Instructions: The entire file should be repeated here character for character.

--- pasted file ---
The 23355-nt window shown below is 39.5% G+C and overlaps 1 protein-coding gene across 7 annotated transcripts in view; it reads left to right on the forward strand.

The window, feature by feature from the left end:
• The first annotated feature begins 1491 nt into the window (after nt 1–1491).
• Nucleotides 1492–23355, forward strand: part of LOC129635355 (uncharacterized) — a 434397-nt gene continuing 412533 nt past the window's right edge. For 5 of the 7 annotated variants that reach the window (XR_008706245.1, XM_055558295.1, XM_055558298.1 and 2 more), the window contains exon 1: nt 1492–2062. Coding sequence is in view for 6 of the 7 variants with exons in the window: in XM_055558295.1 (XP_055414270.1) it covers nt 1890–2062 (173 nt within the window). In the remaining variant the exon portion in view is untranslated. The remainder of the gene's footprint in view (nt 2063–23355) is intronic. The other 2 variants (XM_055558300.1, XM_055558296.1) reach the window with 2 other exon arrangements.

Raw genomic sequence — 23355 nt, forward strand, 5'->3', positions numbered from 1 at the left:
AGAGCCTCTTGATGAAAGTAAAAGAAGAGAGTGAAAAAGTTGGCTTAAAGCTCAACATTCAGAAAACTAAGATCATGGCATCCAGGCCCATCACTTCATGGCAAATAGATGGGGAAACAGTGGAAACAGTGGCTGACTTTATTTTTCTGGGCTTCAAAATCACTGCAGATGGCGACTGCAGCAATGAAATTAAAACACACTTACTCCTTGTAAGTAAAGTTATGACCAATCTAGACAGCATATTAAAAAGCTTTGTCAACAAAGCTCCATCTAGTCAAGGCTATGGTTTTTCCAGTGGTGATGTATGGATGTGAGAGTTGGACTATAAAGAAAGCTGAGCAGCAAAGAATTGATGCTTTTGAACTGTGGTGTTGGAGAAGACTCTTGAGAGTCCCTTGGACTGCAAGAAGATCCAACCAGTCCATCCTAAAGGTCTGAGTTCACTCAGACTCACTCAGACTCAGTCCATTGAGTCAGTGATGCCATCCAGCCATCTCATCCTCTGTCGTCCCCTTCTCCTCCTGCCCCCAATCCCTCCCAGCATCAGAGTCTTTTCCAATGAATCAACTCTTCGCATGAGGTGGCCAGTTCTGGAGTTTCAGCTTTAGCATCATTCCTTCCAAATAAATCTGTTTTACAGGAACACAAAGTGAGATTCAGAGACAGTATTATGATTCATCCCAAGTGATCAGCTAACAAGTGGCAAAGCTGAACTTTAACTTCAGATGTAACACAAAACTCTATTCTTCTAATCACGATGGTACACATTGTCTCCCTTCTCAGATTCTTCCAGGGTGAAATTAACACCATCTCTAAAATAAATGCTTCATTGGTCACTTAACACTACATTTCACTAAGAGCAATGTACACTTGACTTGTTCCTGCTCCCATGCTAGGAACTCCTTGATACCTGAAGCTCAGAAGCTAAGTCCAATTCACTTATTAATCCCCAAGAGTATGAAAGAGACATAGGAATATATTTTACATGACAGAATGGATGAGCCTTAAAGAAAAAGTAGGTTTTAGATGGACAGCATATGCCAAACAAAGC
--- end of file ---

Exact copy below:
The 23355-nt window shown below is 39.5% G+C and overlaps 1 protein-coding gene across 7 annotated transcripts in view; it reads left to right on the forward strand.

The window, feature by feature from the left end:
• The first annotated feature begins 1491 nt into the window (after nt 1–1491).
• Nucleotides 1492–23355, forward strand: part of LOC129635355 (uncharacterized) — a 434397-nt gene continuing 412533 nt past the window's right edge. For 5 of the 7 annotated variants that reach the window (XR_008706245.1, XM_055558295.1, XM_055558298.1 and 2 more), the window contains exon 1: nt 1492–2062. Coding sequence is in view for 6 of the 7 variants with exons in the window: in XM_055558295.1 (XP_055414270.1) it covers nt 1890–2062 (173 nt within the window). In the remaining variant the exon portion in view is untranslated. The remainder of the gene's footprint in view (nt 2063–23355) is intronic. The other 2 variants (XM_055558300.1, XM_055558296.1) reach the window with 2 other exon arrangements.

Raw genomic sequence — 23355 nt, forward strand, 5'->3', positions numbered from 1 at the left:
AGAGCCTCTTGATGAAAGTAAAAGAAGAGAGTGAAAAAGTTGGCTTAAAGCTCAACATTCAGAAAACTAAGATCATGGCATCCAGGCCCATCACTTCATGGCAAATAGATGGGGAAACAGTGGAAACAGTGGCTGACTTTATTTTTCTGGGCTTCAAAATCACTGCAGATGGCGACTGCAGCAATGAAATTAAAACACACTTACTCCTTGTAAGTAAAGTTATGACCAATCTAGACAGCATATTAAAAAGCTTTGTCAACAAAGCTCCATCTAGTCAAGGCTATGGTTTTTCCAGTGGTGATGTATGGATGTGAGAGTTGGACTATAAAGAAAGCTGAGCAGCAAAGAATTGATGCTTTTGAACTGTGGTGTTGGAGAAGACTCTTGAGAGTCCCTTGGACTGCAAGAAGATCCAACCAGTCCATCCTAAAGGTCTGAGTTCACTCAGACTCACTCAGACTCAGTCCATTGAGTCAGTGATGCCATCCAGCCATCTCATCCTCTGTCGTCCCCTTCTCCTCCTGCCCCCAATCCCTCCCAGCATCAGAGTCTTTTCCAATGAATCAACTCTTCGCATGAGGTGGCCAGTTCTGGAGTTTCAGCTTTAGCATCATTCCTTCCAAATAAATCTGTTTTACAGGAACACAAAGTGAGATTCAGAGACAGTATTATGATTCATCCCAAGTGATCAGCTAACAAGTGGCAAAGCTGAACTTTAACTTCAGATGTAACACAAAACTCTATTCTTCTAATCACGATGGTACACATTGTCTCCCTTCTCAGATTCTTCCAGGGTGAAATTAACACCATCTCTAAAATAAATGCTTCATTGGTCACTTAACACTACATTTCACTAAGAGCAATGTACACTTGACTTGTTCCTGCTCCCATGCTAGGAACTCCTTGATACCTGAAGCTCAGAAGCTAAGTCCAATTCACTTATTAATCCCCAAGAGTATGAAAGAGACATAGGAATATATTTTACATGACAGAATGGATGAGCCTTAAAGAAAAAGTAGGTTTTAGATGGACAGCATATGCCAAACAAAGC